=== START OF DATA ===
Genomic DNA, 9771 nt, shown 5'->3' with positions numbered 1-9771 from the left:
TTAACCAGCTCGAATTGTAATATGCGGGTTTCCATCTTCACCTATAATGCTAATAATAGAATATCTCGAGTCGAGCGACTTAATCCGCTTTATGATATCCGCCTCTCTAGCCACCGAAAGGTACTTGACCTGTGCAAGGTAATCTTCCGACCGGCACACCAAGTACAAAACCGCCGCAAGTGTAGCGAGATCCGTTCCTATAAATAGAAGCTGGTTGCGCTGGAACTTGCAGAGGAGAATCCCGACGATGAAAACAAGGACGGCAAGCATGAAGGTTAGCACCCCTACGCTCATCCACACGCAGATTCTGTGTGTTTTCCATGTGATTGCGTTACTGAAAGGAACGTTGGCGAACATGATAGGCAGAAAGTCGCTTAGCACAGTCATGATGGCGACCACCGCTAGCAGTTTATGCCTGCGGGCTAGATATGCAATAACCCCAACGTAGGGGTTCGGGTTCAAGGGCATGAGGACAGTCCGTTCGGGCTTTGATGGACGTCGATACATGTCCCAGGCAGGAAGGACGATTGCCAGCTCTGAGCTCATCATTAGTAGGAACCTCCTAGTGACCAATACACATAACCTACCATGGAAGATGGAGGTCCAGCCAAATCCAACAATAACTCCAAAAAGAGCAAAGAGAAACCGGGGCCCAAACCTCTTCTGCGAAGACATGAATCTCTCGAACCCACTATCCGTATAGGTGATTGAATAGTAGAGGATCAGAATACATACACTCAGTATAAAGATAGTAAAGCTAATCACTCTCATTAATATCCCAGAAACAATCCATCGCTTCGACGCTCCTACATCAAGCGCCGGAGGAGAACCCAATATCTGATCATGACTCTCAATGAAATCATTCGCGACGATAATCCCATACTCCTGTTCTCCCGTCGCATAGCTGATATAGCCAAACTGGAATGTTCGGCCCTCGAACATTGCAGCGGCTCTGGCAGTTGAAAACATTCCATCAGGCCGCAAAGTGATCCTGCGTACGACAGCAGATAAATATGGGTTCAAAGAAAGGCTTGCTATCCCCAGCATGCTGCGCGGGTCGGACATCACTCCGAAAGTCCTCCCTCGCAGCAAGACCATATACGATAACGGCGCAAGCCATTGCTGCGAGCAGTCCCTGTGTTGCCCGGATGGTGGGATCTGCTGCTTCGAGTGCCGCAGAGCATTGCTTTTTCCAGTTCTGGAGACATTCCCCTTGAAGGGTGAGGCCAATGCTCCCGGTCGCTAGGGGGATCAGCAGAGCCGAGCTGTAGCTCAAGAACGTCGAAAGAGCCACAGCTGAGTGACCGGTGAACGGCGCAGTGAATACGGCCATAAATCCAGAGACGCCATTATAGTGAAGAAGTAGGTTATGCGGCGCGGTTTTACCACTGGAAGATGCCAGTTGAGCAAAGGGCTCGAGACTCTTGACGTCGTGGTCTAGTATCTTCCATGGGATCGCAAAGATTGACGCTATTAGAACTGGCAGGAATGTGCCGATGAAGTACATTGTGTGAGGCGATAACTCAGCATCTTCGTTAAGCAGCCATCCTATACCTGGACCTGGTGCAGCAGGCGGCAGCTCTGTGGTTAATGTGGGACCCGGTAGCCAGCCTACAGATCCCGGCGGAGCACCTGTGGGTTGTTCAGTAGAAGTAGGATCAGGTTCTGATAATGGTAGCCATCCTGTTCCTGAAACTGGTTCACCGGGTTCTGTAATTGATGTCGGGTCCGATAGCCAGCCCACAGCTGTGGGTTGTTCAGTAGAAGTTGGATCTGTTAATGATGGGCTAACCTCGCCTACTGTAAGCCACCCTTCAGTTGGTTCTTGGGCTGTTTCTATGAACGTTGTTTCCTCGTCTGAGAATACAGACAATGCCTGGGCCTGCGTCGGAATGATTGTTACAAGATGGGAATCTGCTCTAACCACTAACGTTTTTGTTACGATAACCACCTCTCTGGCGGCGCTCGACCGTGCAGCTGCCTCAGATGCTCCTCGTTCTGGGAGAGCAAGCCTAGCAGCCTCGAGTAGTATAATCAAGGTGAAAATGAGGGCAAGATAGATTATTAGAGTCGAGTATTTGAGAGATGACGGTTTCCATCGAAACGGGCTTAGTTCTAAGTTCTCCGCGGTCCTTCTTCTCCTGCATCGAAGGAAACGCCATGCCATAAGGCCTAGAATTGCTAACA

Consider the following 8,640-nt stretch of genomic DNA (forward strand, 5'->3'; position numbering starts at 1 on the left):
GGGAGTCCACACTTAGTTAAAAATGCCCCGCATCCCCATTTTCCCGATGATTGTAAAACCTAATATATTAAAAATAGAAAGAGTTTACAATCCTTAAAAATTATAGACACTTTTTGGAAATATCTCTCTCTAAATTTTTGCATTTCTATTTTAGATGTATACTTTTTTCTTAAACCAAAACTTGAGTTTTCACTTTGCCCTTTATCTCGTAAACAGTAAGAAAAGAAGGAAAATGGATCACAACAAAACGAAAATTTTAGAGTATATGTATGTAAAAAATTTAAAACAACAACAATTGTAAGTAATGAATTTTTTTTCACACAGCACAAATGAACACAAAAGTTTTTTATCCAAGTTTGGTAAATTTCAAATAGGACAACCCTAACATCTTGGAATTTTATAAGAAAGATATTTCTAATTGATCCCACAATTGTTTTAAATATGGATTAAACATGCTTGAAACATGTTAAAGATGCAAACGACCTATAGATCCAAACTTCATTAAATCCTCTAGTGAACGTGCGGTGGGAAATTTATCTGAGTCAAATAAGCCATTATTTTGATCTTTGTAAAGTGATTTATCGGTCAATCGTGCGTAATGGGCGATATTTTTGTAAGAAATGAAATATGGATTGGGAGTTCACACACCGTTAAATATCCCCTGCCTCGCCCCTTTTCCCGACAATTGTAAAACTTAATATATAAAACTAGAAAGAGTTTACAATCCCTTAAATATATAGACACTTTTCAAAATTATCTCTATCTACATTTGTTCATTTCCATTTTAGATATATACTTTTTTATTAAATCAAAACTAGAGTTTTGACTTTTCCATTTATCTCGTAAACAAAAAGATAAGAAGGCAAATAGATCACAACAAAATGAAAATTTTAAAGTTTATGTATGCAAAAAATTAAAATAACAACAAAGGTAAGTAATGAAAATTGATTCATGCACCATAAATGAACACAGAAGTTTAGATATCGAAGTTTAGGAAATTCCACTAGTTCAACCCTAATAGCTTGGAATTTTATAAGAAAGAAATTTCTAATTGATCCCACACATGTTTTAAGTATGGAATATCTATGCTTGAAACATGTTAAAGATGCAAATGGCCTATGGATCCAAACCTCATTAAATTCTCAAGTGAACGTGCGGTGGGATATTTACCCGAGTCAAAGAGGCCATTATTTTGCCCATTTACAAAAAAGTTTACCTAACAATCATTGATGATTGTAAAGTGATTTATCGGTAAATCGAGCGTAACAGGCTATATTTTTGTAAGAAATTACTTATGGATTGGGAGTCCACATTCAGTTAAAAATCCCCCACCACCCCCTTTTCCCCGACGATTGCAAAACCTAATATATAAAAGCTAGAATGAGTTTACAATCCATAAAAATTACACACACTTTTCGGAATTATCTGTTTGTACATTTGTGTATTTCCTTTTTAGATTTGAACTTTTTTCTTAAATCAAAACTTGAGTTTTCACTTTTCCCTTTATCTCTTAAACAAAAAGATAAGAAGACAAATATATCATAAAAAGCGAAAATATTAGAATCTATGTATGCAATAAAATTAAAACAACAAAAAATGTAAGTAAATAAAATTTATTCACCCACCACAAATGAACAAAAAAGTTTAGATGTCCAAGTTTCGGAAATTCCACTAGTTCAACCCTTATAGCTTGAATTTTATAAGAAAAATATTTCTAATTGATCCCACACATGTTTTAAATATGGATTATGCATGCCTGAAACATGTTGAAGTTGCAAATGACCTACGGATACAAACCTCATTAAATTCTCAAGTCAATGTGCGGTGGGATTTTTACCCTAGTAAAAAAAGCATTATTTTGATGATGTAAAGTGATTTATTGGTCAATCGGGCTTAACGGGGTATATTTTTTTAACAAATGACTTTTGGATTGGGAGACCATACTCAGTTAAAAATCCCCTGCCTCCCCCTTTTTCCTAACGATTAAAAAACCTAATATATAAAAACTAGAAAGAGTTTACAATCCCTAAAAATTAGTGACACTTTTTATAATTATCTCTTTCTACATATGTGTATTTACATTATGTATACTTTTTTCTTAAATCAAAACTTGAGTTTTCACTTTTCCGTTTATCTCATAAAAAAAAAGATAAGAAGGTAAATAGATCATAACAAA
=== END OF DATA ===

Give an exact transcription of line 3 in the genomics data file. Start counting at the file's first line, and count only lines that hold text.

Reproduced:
Consider the following 8,640-nt stretch of genomic DNA (forward strand, 5'->3'; position numbering starts at 1 on the left):